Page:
Porgy and Bess: the Triumph of Catfish Row
|Porgy and Bess, photo @ Paola Kudacki|
Therefore my reaction to the Met's new production of Porgy and Bess is going to sound green. In fact I know I'm going to embarrass myself. But this experience was so memorable that it's worth writing about, even as I'm about to probably make some embarrassing newbie mistakes.
|The historic Catfish Row|
|John Bubbles, Todd Duncan and Ann Brown of the 1935 original cast|
Golda Schultz (Clara) started the evening with a rendition of the iconic "Summertime" that was wan and thin-voiced. And in the important role of community matriarch Maria the veteran mezzo Denyce Graves still looks like a million bucks but was in rough voice -- raspy and wobbly. At times she was channeling Rex Harrison with the sing-speak approach. This is a character role but even within those confines she was hard to listen to.
|Walker and Blue, photo @ Ken Howard|
Angel Blue as Bess. What a voice, what a triumph. Blue is a striking woman with a voice that shimmers and glows. Her upper register is her glory -- it's one of those voices that gets bigger and freer the higher she goes. She sang some high flying riffs in many of her vocal lines, especially the duet with Crown at Kittiwah Island. Blue commands the stage, and her seductive voice makes us understand why Porgy is so crazy for her. The way her voice soared in "Bess, you is my woman now" or the reprise of "Summertime" made one want to hit instant replay. If I had one quibble with Blue it's that her portrayal of Bess lacks vulnerability. She's a tough survivor from beginning to end, and I think Porgy needs to see more of a wounded bird. In this production, Bess's love for Porgy never seems genuine, and you always know she's going to leave him.
|Latonia Moore, photo @ Ken Howard|
Here is her rendition of "My Man's Gone Now":
|Ballentine and Graves, photo @ Ken Howard|
Ryan Speedo Green (Jake) and Alfred Walker (Crown) were both very fine bass baritones. Green's big, rich voice made me want to one day hear him as Porgy. I've actually seen Alfred Walker before -- he was Titurel in the last Parsifal revival and the Speaker in some revivals of Magic Flute. Walker's Crown had no outward charm. He was a brute through and through. He also had no sexual chemistry with Angel Blue's Bess -- maybe this the director's choice but the only thing that connected them seemed to be booze and happy dust. Walker's bass baritone was also very strong and he thundered mightily in the big duet with Bess.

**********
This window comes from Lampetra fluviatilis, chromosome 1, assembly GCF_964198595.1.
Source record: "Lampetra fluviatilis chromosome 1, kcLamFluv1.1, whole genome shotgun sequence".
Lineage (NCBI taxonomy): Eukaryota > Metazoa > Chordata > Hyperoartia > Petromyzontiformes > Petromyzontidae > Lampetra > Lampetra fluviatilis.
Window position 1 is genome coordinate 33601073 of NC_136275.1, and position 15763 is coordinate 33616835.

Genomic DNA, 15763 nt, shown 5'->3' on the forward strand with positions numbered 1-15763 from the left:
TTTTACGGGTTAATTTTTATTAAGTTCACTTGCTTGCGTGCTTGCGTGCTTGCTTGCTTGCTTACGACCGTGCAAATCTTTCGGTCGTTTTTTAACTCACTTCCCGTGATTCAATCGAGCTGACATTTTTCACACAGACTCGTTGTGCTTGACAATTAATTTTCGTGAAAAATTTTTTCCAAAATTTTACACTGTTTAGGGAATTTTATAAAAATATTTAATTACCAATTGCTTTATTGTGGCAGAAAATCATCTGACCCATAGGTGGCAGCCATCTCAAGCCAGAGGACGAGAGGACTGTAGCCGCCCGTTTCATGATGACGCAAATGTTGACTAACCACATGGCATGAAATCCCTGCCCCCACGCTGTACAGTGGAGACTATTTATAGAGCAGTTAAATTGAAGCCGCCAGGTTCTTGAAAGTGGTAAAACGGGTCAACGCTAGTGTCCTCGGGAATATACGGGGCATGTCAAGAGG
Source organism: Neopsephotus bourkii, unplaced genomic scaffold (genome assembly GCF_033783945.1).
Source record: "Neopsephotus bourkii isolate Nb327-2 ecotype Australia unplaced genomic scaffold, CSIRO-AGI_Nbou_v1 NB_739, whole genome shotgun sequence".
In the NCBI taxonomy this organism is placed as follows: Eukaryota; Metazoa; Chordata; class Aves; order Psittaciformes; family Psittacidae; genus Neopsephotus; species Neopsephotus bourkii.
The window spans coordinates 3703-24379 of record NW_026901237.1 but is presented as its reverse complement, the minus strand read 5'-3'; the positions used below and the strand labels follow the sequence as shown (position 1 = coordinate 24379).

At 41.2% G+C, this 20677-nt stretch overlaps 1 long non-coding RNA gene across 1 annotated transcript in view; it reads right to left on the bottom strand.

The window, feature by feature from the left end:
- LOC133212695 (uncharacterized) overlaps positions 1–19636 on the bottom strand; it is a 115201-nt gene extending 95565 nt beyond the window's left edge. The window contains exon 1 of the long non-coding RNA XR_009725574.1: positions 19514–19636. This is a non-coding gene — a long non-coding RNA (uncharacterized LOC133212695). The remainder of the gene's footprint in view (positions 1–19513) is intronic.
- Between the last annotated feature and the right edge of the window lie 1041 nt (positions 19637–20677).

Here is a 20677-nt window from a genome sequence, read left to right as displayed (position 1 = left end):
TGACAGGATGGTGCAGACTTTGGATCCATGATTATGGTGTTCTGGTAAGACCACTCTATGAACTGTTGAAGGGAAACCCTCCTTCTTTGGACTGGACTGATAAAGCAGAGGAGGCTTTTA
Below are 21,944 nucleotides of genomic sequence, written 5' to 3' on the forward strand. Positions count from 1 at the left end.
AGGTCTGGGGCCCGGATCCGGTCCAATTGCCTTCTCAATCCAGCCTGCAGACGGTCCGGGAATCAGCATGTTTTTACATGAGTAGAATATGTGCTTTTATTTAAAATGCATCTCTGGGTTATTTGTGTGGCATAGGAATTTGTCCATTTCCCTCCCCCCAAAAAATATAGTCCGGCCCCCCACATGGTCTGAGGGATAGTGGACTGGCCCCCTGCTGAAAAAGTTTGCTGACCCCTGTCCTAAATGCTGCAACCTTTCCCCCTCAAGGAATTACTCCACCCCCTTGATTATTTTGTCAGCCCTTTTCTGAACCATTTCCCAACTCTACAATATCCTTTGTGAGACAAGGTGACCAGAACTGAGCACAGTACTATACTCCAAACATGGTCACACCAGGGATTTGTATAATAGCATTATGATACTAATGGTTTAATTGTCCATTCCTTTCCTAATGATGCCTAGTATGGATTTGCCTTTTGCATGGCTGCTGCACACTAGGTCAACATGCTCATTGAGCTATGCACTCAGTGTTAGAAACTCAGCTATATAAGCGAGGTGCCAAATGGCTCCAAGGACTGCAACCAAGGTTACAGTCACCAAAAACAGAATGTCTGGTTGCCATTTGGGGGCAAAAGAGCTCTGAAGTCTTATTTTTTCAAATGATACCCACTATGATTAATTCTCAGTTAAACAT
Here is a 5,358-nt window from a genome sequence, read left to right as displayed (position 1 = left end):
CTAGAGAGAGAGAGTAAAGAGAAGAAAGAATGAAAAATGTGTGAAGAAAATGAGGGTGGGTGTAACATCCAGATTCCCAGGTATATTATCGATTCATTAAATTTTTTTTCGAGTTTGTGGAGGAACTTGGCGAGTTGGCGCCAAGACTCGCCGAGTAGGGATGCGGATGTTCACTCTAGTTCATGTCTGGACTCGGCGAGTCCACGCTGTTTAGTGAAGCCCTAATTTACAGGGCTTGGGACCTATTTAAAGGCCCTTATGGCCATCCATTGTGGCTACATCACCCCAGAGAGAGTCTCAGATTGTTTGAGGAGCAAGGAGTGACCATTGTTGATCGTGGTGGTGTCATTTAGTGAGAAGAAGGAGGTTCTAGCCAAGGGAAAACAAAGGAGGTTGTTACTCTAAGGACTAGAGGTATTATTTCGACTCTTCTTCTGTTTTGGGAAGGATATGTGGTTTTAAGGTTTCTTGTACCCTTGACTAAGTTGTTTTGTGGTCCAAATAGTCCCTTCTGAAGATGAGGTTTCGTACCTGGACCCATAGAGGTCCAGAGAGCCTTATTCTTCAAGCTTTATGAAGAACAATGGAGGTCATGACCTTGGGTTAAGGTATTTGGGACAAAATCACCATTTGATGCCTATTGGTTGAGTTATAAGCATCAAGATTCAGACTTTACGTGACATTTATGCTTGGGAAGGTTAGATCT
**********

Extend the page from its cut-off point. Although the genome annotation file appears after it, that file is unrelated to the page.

|Owens and Blue, photo @ Ken Howard|
Don't get me wrong -- it's not a bad performance. It just wasn't a home run and the opera really is PORGY (and Bess).
The brief walk-on roles were all great -- the white detectives Grant Neale and Bobby Mittelstadt were exactly the types of "Southern gentlemen" who are appallingly racist but do it with a veneer of good manners. They got character-booed at the curtain calls. Arthur Woodley was very funny as the "lawyer" who tries to sell Porgy a fake divorce paper for Crown and Bess. Also loved Chauncey Packer in the dual role of Robbins/Crab Man and Leah Hawkins as the Strawberry Woman.
|Yeargan's unit set|
There are a few directorial choices I didn't agree with. In this production, Bess both initiates the sexual encounter with Crown at Kittiwah Island and succumbs to Sportin' Life immediately after taking a hit of happy dust again. More ambiguity about whether Bess will take the happy dust would have made for Porgy's discovery in the final scene to be more devastating. I think it's better to have Bess really fight the good fight to stay clean. I also wish they didn't have Porgy simply walking offstage in the finale. He made his entrance on the goat cart, and the libretto calls for him to leave on the same goat cart. The ending was anti-climactic.
Here's a feel of what the dancing in this production looks like:
Despite these quibbles I don't regret going for an instance. Porgy and Bess is such a great opera but so difficult to mount. No production is ever going to be perfect. It's an incredible experience in the theater, and the story makes such an impact. I was so immersed in the opera that at the end when Porgy makes his quixotic but surely doomed trip to find Bess, I kept thinking "I hope he doesn't find her, she's so selfish. I hope a nice family takes him in somewhere along the way."